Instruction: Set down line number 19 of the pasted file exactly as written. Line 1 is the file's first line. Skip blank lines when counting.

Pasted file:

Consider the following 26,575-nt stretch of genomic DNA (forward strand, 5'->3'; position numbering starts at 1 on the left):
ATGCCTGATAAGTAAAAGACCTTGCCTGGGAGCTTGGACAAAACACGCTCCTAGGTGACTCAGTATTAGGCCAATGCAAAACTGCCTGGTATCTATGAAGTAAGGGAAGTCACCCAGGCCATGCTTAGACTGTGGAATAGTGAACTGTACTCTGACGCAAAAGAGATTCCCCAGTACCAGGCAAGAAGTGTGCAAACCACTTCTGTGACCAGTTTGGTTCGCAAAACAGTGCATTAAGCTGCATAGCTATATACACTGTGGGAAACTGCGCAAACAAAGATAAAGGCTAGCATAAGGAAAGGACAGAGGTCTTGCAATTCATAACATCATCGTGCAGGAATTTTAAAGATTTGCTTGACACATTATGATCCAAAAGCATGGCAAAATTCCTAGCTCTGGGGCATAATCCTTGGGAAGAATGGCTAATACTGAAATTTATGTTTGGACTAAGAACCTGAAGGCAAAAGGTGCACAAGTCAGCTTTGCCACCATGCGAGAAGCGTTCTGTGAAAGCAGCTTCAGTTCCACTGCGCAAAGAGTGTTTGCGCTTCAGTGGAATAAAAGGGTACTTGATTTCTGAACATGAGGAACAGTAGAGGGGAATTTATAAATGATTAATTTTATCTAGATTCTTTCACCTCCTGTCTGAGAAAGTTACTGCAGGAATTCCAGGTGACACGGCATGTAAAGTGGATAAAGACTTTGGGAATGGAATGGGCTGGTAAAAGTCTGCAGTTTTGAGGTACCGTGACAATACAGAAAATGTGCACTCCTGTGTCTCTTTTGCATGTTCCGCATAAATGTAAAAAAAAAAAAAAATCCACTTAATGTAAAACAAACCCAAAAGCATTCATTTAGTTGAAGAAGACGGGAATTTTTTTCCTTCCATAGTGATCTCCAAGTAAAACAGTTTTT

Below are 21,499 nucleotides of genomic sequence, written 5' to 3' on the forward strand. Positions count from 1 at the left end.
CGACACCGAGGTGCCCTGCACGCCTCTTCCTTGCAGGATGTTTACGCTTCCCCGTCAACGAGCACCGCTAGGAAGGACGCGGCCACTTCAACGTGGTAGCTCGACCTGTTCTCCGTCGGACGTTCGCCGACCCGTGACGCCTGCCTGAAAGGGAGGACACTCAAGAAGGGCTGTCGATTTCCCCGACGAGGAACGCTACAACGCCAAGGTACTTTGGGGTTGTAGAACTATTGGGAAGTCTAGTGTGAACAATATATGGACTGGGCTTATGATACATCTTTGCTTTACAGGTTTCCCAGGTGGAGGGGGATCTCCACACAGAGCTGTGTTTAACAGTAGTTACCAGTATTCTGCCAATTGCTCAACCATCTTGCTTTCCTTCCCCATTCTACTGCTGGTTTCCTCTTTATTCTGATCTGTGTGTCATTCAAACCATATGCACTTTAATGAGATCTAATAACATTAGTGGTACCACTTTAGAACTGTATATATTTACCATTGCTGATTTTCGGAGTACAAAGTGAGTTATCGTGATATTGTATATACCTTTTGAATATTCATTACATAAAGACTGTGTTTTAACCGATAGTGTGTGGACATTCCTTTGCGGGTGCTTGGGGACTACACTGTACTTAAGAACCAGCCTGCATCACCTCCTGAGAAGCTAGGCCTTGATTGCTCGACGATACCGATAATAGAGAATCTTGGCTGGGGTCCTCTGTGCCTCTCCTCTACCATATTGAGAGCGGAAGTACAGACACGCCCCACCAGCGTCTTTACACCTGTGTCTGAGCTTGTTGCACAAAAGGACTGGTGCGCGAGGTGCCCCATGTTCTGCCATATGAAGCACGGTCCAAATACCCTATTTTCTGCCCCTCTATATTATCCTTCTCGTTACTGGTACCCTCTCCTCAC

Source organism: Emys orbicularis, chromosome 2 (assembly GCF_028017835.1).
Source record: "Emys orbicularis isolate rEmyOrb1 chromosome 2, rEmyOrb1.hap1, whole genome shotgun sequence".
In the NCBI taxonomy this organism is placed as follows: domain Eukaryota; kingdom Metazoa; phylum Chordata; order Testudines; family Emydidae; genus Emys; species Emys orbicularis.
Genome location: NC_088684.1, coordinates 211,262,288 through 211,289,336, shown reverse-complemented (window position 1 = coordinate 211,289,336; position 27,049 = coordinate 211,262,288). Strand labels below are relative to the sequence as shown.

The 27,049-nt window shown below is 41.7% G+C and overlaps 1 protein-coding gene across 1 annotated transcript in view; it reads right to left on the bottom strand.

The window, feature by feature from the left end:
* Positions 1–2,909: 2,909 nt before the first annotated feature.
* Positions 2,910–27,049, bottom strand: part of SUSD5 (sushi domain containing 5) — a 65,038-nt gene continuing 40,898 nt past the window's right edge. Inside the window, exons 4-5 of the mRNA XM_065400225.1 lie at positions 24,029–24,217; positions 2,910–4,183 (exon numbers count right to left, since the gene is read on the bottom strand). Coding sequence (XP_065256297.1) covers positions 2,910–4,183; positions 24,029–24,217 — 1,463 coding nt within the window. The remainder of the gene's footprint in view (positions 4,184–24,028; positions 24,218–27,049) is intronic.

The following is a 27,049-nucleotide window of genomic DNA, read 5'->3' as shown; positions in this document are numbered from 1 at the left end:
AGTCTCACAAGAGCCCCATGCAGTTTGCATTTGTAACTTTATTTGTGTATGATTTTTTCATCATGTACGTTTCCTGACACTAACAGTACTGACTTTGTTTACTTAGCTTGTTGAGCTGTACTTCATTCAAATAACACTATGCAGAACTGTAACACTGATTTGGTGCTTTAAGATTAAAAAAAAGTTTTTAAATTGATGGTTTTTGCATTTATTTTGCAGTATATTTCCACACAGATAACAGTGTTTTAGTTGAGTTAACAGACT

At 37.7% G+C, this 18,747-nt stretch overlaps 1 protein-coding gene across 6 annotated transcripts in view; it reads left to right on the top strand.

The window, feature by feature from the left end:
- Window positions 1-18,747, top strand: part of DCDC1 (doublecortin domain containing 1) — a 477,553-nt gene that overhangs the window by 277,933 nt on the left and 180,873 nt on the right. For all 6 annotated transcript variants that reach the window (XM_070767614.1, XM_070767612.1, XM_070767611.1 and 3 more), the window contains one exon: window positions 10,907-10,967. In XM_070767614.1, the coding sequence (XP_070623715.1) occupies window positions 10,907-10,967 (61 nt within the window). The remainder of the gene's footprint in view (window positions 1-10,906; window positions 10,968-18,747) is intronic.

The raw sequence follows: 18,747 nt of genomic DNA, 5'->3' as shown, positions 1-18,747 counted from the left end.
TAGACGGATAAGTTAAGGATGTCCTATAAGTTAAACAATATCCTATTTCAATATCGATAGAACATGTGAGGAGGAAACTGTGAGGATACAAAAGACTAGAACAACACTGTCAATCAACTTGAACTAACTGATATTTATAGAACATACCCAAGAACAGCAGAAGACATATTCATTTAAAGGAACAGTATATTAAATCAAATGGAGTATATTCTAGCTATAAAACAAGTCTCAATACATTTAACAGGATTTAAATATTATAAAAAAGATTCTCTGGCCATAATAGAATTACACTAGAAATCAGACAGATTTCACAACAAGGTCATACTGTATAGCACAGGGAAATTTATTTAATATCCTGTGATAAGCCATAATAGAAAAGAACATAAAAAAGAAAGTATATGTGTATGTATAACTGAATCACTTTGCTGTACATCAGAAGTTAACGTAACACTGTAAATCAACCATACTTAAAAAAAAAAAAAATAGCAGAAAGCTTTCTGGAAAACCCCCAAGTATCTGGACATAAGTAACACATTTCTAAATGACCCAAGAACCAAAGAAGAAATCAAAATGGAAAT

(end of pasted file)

TAGACGGATAAGTTAAGGATGTCCTATAAGTTAAACAATATCCTATTTCAATATCGATAGAACATGTGAGGAGGAAACTGTGAGGATACAAAAGACTAGAACAACACTGTCAATCAACTTGAACTAACTGATATTTATAGAACATACCCAAGAACAGCAGAAGACATATTCATTTAAAGGAACAGTATATTAAATCAAATGGAGTATATTCTAGCTATAAAACAAGTCTCAATACATTTAACAGGATTTAAATATTATAAAAAAGATTCTCTGGCCATAATAGAATTACACTAGAAATCAGACAGATTTCACAACAAGGTCATACTGTATAGCACAGGGAAATTTATTTAATATCCTGTGATAAGCCATAATAGAAAAGAACATAAAAAAGAAAGTATATGTGTATGTATAACTGAATCACTTTGCTGTACATCAGAAGTTAACGTAACACTGTAAATCAACCATACTTAAAAAAAAAAAAAATAGCAGAAAGCTTTCTGGAAAACCCCCAAGTATCTGGACATAAGTAACACATTTCTAAATGACCCAAGAACCAAAGAAGAAATCAAAATGGAAAT